South Korean President Kim Dae Jung came to Los Angeles on Friday as part of a nine-day U.S. visit, speaking at three events to groups of local political leaders and Korean businesspeople in an effort to rally support for his country's ailing economy.
At a dinner hosted by Mayor Richard Riordan at Getty House, the mayor's official residence, Kim said he believes that the economic health of South Korea affects the fiscal well-being of Los Angeles.
"Los Angeles and South Korea have nurtured an unbreakable bond," Kim said through an interpreter. "I'm also of the belief that South Korea's health is good for the prosperity of this city and this state."
South Korea was once one of the most prosperous nations in Asia, but it has been hit hard by the regional economic crisis. The value of its currency has fallen, thousands of companies have gone bankrupt and unemployment is up sharply.
Kim announced that a recent two-day investment summit "was a huge success, with over 550 people participating."
But in toasting Kim, Riordan and Gov. Pete Wilson scarcely mentioned South Korea's crisis. They focused on how he ascended to the presidency despite having been imprisoned and condemned to death by the government's former military leadership.
"The world has a new great leader emerging at the end of this century," Riordan said to Kim. "You are the meaning of freedom."
The governor repeated a saying--"The strongest man is he who stands alone against the greatest odds"--then touched on South Korea's crisis in his toast. "To the health of the people of Korea, and to the health of Kim Dae Jung."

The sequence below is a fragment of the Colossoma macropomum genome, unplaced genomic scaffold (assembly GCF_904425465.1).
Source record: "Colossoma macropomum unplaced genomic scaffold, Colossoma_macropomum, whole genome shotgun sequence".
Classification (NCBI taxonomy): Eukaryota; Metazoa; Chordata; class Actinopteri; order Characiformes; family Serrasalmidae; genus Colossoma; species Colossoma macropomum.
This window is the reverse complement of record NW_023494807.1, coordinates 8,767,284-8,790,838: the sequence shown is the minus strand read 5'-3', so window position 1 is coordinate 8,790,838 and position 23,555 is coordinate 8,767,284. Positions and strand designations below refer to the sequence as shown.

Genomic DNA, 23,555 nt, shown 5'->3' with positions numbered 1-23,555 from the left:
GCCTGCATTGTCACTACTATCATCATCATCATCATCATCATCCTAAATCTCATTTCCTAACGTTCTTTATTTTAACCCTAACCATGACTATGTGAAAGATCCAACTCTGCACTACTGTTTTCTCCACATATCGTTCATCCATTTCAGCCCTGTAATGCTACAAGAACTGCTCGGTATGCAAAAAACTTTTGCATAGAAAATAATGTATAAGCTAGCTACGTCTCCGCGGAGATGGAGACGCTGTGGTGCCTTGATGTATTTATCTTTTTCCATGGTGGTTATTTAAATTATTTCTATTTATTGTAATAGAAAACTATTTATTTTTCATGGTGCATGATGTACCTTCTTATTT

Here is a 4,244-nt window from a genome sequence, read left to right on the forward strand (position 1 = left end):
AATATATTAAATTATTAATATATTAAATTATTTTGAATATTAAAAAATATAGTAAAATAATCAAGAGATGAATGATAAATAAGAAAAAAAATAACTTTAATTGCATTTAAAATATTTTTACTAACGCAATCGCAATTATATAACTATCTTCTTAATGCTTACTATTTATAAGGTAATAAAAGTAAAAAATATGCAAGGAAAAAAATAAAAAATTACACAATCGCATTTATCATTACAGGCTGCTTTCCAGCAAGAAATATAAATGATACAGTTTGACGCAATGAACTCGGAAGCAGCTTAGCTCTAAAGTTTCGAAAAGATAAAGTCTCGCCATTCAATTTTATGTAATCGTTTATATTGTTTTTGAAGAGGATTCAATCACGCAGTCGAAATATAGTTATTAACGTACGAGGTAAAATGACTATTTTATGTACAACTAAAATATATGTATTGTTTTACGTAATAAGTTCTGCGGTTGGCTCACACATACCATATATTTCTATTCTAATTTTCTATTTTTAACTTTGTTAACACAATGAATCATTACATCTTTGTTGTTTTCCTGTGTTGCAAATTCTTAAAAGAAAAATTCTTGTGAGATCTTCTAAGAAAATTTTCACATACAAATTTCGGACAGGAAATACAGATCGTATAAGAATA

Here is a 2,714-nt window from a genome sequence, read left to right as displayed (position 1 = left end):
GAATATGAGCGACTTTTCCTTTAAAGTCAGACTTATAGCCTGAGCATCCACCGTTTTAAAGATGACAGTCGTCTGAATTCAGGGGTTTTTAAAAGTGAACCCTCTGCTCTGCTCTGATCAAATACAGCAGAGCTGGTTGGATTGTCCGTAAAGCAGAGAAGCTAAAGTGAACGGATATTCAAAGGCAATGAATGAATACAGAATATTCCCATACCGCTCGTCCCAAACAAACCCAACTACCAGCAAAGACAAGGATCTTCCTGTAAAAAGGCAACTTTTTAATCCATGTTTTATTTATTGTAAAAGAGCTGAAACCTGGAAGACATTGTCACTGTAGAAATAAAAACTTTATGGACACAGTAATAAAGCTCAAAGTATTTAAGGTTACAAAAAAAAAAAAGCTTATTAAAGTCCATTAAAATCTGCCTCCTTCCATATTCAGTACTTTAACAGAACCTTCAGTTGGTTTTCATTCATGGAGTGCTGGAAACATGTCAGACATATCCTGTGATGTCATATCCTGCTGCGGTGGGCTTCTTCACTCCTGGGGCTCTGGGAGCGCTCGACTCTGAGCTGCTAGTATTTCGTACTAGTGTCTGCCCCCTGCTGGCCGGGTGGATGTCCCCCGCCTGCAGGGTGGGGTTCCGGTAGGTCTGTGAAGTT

Kim, whose inauguration this year was frugal in keeping with South Korea's national belt-tightening, did not comment on the lavish spread at Getty House.
White-gloved waiters served guest from bowls shaped like coconut halves and filled with palm fronds. Guests included former U.S. Sen. Alan Cranston, Assembly Speaker Antonio Villaraigosa and several City Council members.
Earlier in the day, the former political dissident visited business leaders in the Silicon Valley and spoke at Stanford University, where he outlined steps for transforming his country.
Steve Cho, chairman of the Korean War Memorial Committee, was one of about 200 Korean American leaders who greeted Kim at the Omni International Hotel in downtown Los Angeles.
"I feel very proud," Cho said. "He's moving in the right direction."
In Los Angeles, the Korean American community of about 200,000 people has expressed deep concern about economics and politics in the Asian nation, and Kim spoke like a man well aware of it.
He encouraged Korean Americans to support South Korea's economy through investments, trade and land purchases. If his country can endure another year, he said, "it will be a miracle of the Pacific Ocean magnitude."
The Associated Press contributed to this story.